Frieze; Women in Bauhaus

Emma; Women in Bauhaus

Artsy; Women in Bauhaus

If assumed, a book or documentary publication is preserving information about its content, and not too much voicing an opinion, unless it is a critique, the reader gets broader information which needs to be classified afterwards by the reader itself. Going through the listened publications underneath, the attempt to sum up or conclude seams to be more present than putting forward a subjective perception or even including a critical position.


“The Worlds Greatest Art – Bauhaus“ by Andrew Kennedy, 2006 • “Das Bauhaus“ by Hans M. Wingler, 1962


“Bauhaus“ by Magdalena Droste, 1990 • “Human – Space – Machine. Stage Experiments at the Bauhaus“ Eds.: Torsten Blume, Christian Hiller, Bauhaus Dessau Foundation, 2014


Simply spoken, these books come with a quality of objectivity that allows the reader to bring further a general knowledge. It builds up kind of a base where more specific ideas or concerns start to unfold.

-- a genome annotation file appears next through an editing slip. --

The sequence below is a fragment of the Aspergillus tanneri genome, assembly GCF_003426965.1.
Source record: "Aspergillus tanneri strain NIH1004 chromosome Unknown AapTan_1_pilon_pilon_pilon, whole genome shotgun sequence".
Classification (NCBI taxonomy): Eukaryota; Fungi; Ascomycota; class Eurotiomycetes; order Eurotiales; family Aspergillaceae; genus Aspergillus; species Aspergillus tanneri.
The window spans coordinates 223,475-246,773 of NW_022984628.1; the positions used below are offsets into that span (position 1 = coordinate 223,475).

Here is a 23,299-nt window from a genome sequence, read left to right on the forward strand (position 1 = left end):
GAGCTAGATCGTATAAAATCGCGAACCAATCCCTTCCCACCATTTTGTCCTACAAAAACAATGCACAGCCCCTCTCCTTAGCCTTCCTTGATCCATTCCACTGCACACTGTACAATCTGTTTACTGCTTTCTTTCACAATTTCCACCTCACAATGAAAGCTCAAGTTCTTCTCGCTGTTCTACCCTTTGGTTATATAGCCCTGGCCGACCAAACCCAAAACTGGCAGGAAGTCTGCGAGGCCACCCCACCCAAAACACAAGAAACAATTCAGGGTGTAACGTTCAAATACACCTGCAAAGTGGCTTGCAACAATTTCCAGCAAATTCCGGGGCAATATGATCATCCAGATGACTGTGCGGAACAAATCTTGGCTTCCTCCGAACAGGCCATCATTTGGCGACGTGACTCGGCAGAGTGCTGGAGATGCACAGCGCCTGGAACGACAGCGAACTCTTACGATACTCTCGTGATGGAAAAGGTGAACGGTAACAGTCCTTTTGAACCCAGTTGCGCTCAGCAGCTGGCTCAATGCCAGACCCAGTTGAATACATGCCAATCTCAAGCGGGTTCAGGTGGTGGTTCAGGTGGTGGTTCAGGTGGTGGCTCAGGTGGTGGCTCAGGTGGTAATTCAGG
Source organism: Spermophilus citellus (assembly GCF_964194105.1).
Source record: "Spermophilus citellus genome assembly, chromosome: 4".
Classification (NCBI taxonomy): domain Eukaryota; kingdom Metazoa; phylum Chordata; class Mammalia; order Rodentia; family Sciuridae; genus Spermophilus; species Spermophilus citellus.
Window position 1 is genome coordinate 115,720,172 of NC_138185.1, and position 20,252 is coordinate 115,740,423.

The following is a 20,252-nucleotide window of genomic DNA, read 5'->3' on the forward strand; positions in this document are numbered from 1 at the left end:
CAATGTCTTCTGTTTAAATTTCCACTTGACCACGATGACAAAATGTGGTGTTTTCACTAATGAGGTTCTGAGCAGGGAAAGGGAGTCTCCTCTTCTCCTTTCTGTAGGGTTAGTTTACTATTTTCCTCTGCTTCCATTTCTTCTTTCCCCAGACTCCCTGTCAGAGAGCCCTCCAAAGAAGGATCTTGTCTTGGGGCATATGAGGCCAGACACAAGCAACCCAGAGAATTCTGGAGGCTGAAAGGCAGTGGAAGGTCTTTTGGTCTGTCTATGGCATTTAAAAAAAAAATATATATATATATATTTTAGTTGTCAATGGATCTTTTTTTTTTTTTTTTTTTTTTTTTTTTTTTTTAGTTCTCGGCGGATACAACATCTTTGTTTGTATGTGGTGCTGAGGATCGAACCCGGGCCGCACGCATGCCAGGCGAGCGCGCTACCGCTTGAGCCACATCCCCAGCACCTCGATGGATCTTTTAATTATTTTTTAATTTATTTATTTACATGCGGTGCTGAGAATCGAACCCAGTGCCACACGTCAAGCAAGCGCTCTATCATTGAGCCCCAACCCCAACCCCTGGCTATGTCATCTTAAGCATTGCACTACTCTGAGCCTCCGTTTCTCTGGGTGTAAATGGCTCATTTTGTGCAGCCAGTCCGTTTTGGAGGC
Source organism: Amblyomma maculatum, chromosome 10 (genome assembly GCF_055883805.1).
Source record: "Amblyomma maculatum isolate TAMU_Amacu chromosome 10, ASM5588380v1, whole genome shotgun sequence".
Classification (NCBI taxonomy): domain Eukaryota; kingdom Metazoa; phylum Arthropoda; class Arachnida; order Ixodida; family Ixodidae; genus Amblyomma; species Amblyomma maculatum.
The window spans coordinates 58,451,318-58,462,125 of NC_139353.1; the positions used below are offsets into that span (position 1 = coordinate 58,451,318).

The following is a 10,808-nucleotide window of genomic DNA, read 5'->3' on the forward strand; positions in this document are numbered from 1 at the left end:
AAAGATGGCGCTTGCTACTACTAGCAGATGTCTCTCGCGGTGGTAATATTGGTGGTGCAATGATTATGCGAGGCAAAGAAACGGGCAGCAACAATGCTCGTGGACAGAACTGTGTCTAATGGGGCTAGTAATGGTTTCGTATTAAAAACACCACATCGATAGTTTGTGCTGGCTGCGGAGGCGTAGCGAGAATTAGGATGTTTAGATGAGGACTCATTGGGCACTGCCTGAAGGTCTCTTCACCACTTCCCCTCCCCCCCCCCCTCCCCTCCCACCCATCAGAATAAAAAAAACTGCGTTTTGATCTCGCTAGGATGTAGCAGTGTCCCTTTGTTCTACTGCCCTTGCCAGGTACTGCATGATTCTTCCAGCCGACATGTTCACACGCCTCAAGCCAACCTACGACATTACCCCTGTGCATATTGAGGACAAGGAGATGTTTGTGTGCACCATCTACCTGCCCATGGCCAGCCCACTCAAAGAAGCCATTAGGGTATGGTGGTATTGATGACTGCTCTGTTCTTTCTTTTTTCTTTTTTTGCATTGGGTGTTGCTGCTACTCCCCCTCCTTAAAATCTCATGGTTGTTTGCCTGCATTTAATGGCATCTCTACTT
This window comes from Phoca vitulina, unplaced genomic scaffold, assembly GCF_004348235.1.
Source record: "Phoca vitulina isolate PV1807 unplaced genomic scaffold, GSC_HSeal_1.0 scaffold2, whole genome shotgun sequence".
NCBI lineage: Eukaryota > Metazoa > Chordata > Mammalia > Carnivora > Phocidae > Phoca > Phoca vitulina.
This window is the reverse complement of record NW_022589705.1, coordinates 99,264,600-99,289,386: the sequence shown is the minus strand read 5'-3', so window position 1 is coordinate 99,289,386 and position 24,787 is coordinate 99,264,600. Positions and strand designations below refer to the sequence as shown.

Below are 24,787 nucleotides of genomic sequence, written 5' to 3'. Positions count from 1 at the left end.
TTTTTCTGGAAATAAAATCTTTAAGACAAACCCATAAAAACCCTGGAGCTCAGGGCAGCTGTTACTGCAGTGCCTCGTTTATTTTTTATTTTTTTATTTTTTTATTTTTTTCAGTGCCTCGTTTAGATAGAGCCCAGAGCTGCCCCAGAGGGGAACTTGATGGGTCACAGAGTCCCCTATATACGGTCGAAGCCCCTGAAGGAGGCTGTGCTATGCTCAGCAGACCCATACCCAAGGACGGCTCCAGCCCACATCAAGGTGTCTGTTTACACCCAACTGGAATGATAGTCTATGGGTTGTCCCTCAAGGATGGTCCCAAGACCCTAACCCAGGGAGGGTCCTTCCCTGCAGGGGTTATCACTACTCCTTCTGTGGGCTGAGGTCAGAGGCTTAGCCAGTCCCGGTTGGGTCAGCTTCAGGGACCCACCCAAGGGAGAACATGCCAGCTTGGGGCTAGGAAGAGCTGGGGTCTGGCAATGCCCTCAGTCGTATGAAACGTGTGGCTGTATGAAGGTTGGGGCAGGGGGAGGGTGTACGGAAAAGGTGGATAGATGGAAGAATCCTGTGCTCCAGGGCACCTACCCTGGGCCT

Research in literature may appear more challenging, since the linking to connected subjects is not provided and has to be done by the researcher. Google (or any kind of search engine) supports with its algorithm and referring proposals. Although this two faced matter, the advantage of high rated recommendations is considerable. It enables the user to quickly collect a lot of information from many different sources, processing the subject in different contexts. Whereas, as mentioned above, research based on printed matter asks the user itself to fulfill the role of Google’s algorithm. To later on distinguish the quality of information or confirming sources stays an important part of putting research forward to a conclusion. At the same time the internet’s bottomless quality leads to many dead-ends, what creates an alarming but ironical analogy with the lack of importance that was payed to refer female artists to the Bauhaus history.